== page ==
The Japanese wakizashi is the first blade I ever heard the story about. They might just be that crazy.

    Dune has the same legend in it about the chrysknife.

    • #12
  13. kedavis Inactive
    kedavis
    @kedavis

    Percival (View Comment):

    kedavis (View Comment):

    Percival (View Comment):

    Zafar (View Comment):
    And when a Gurkha draws his khukri, he cannot sheath it without it drawing blood.

    I was told by a retired Gurkha that the khukri is too versatile an implement for that. You can use the straight part near the blade as a knife, and the part past the recurve makes a handy hatchet. The tip can even be used as a shovel if you really need to dig. They don’t mind the legend though. It freaks people out.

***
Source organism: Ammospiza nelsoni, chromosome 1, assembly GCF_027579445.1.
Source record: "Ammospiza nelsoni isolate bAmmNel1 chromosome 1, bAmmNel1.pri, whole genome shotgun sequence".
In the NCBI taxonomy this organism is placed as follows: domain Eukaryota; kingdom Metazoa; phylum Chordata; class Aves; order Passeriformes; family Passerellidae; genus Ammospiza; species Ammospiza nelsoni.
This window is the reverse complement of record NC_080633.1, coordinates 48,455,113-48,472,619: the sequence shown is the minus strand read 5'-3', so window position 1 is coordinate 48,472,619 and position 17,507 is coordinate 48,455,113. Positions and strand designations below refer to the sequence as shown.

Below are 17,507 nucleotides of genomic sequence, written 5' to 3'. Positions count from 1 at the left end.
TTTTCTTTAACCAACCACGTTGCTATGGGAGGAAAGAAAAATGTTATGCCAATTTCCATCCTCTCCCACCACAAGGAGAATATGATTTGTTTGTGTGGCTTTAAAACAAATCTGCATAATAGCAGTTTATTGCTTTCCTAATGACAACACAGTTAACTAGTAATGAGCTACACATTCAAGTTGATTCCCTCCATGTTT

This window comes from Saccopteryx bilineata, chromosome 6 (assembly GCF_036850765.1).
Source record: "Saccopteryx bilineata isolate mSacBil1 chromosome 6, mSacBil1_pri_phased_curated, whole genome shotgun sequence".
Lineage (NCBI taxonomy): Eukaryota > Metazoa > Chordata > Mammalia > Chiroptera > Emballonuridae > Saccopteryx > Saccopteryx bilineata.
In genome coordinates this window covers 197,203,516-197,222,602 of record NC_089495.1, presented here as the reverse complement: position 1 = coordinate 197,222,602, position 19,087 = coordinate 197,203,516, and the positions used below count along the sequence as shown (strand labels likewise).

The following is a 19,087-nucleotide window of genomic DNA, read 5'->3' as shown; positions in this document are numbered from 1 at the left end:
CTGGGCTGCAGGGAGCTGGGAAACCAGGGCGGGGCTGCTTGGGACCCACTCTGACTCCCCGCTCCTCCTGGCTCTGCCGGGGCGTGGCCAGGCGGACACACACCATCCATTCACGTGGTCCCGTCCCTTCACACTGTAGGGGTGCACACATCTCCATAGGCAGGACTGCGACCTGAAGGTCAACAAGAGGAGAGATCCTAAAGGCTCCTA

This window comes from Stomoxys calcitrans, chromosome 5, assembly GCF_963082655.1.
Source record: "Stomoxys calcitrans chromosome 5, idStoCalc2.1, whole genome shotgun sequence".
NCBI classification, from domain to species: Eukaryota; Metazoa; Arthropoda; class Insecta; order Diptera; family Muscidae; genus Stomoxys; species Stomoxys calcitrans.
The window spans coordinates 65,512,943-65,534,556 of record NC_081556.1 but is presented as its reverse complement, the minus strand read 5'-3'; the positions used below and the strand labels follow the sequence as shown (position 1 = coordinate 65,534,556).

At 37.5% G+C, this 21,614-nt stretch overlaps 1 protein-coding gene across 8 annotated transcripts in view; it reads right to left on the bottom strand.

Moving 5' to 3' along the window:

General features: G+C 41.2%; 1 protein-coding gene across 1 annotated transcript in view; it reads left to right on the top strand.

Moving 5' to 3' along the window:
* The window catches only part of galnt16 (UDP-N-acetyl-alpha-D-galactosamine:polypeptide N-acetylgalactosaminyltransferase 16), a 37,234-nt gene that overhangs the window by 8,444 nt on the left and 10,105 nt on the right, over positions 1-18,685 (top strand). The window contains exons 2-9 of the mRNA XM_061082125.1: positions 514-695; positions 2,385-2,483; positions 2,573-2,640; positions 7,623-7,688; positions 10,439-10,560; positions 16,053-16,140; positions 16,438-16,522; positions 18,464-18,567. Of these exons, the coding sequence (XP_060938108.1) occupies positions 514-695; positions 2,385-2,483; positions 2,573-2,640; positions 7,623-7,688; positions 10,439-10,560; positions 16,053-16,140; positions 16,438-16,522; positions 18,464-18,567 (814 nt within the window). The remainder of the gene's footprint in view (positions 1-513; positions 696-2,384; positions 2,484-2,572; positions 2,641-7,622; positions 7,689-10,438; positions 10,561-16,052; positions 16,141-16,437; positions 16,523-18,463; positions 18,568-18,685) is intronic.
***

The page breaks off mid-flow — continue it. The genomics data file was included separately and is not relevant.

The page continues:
Considering the Narn and the Klingons have similar legends, I wonder how seriously people can take it.

    The Japanese wakizashi is the first blade I ever heard the story about. They might just be that crazy.

    Okay, I’ll call that, and raise you that Klingons sharpen their teeth before going into battle.

     

    REED: (opening newly arrived box) This is ridiculous. I asked for plasma coils and they sent me a case of valve sealant. There’s no chance I can have these weapons online in three days.

    TRAVIS: We’re just taking a sick man back to his homeworld. Why do we need weapons?

    REED: Didn’t you read the profile report on these Klingons? Apparently, they sharpen their teeth before they go into battle.

     

    • #13
Become a member to join the conversation. Or sign in if you're already a member.